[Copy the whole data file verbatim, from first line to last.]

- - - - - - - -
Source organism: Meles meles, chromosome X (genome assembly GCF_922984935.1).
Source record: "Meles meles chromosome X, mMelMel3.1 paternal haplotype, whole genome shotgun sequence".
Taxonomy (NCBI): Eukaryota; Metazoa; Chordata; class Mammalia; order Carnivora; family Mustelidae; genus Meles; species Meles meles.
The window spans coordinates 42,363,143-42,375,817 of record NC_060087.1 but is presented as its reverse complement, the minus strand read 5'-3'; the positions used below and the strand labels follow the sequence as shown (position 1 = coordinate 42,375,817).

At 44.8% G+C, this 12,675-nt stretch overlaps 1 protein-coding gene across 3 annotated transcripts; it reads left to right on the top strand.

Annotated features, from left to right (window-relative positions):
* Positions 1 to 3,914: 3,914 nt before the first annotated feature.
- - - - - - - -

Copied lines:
Source organism: Meles meles, chromosome X (genome assembly GCF_922984935.1).
Source record: "Meles meles chromosome X, mMelMel3.1 paternal haplotype, whole genome shotgun sequence".
Taxonomy (NCBI): Eukaryota; Metazoa; Chordata; class Mammalia; order Carnivora; family Mustelidae; genus Meles; species Meles meles.
The window spans coordinates 42,363,143-42,375,817 of record NC_060087.1 but is presented as its reverse complement, the minus strand read 5'-3'; the positions used below and the strand labels follow the sequence as shown (position 1 = coordinate 42,375,817).

At 44.8% G+C, this 12,675-nt stretch overlaps 1 protein-coding gene across 3 annotated transcripts; it reads left to right on the top strand.

Annotated features, from left to right (window-relative positions):
* Positions 1 to 3,914: 3,914 nt before the first annotated feature.